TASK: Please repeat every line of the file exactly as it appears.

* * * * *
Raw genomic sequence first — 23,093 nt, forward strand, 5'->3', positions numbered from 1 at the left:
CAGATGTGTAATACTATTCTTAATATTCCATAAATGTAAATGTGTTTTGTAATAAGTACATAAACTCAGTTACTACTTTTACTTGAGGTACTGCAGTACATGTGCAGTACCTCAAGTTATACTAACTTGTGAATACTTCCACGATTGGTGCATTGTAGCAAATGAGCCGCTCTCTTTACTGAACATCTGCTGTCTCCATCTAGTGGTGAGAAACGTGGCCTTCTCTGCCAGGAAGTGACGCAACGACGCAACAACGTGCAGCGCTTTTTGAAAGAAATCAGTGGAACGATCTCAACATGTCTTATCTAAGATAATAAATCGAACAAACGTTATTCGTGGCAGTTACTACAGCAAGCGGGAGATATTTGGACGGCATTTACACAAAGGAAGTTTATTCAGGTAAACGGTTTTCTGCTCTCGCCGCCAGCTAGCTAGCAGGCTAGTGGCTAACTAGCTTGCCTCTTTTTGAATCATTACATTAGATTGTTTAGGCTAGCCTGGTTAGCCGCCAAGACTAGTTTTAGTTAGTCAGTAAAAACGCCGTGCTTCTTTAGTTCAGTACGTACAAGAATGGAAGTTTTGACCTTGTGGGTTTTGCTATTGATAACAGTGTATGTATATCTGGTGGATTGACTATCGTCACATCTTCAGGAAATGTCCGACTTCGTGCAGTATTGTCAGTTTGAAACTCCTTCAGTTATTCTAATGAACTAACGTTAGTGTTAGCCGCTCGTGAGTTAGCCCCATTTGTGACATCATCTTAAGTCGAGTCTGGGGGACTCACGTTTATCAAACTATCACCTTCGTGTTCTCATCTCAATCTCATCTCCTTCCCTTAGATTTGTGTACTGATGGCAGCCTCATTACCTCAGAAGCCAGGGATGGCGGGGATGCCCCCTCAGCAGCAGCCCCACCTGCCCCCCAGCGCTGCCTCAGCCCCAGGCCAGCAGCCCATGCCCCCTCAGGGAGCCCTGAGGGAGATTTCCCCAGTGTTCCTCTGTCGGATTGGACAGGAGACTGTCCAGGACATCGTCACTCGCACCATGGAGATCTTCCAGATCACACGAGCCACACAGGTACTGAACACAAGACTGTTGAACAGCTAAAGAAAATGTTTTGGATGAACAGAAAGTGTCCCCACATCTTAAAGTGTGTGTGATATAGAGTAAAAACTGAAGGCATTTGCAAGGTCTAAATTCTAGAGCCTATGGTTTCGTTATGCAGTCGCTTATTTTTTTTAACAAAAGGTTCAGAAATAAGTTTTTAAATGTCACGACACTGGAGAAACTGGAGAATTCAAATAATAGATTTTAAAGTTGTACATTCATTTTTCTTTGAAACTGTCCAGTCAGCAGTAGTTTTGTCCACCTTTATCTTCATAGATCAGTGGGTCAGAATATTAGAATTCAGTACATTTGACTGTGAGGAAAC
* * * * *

Raw genomic sequence first — 23,093 nt, forward strand, 5'->3', positions numbered from 1 at the left:
CAGATGTGTAATACTATTCTTAATATTCCATAAATGTAAATGTGTTTTGTAATAAGTACATAAACTCAGTTACTACTTTTACTTGAGGTACTGCAGTACATGTGCAGTACCTCAAGTTATACTAACTTGTGAATACTTCCACGATTGGTGCATTGTAGCAAATGAGCCGCTCTCTTTACTGAACATCTGCTGTCTCCATCTAGTGGTGAGAAACGTGGCCTTCTCTGCCAGGAAGTGACGCAACGACGCAACAACGTGCAGCGCTTTTTGAAAGAAATCAGTGGAACGATCTCAACATGTCTTATCTAAGATAATAAATCGAACAAACGTTATTCGTGGCAGTTACTACAGCAAGCGGGAGATATTTGGACGGCATTTACACAAAGGAAGTTTATTCAGGTAAACGGTTTTCTGCTCTCGCCGCCAGCTAGCTAGCAGGCTAGTGGCTAACTAGCTTGCCTCTTTTTGAATCATTACATTAGATTGTTTAGGCTAGCCTGGTTAGCCGCCAAGACTAGTTTTAGTTAGTCAGTAAAAACGCCGTGCTTCTTTAGTTCAGTACGTACAAGAATGGAAGTTTTGACCTTGTGGGTTTTGCTATTGATAACAGTGTATGTATATCTGGTGGATTGACTATCGTCACATCTTCAGGAAATGTCCGACTTCGTGCAGTATTGTCAGTTTGAAACTCCTTCAGTTATTCTAATGAACTAACGTTAGTGTTAGCCGCTCGTGAGTTAGCCCCATTTGTGACATCATCTTAAGTCGAGTCTGGGGGACTCACGTTTATCAAACTATCACCTTCGTGTTCTCATCTCAATCTCATCTCCTTCCCTTAGATTTGTGTACTGATGGCAGCCTCATTACCTCAGAAGCCAGGGATGGCGGGGATGCCCCCTCAGCAGCAGCCCCACCTGCCCCCCAGCGCTGCCTCAGCCCCAGGCCAGCAGCCCATGCCCCCTCAGGGAGCCCTGAGGGAGATTTCCCCAGTGTTCCTCTGTCGGATTGGACAGGAGACTGTCCAGGACATCGTCACTCGCACCATGGAGATCTTCCAGATCACACGAGCCACACAGGTACTGAACACAAGACTGTTGAACAGCTAAAGAAAATGTTTTGGATGAACAGAAAGTGTCCCCACATCTTAAAGTGTGTGTGATATAGAGTAAAAACTGAAGGCATTTGCAAGGTCTAAATTCTAGAGCCTATGGTTTCGTTATGCAGTCGCTTATTTTTTTTAACAAAAGGTTCAGAAATAAGTTTTTAAATGTCACGACACTGGAGAAACTGGAGAATTCAAATAATAGATTTTAAAGTTGTACATTCATTTTTCTTTGAAACTGTCCAGTCAGCAGTAGTTTTGTCCACCTTTATCTTCATAGATCAGTGGGTCAGAATATTAGAATTCAGTACATTTGACTGTGAGGAAAC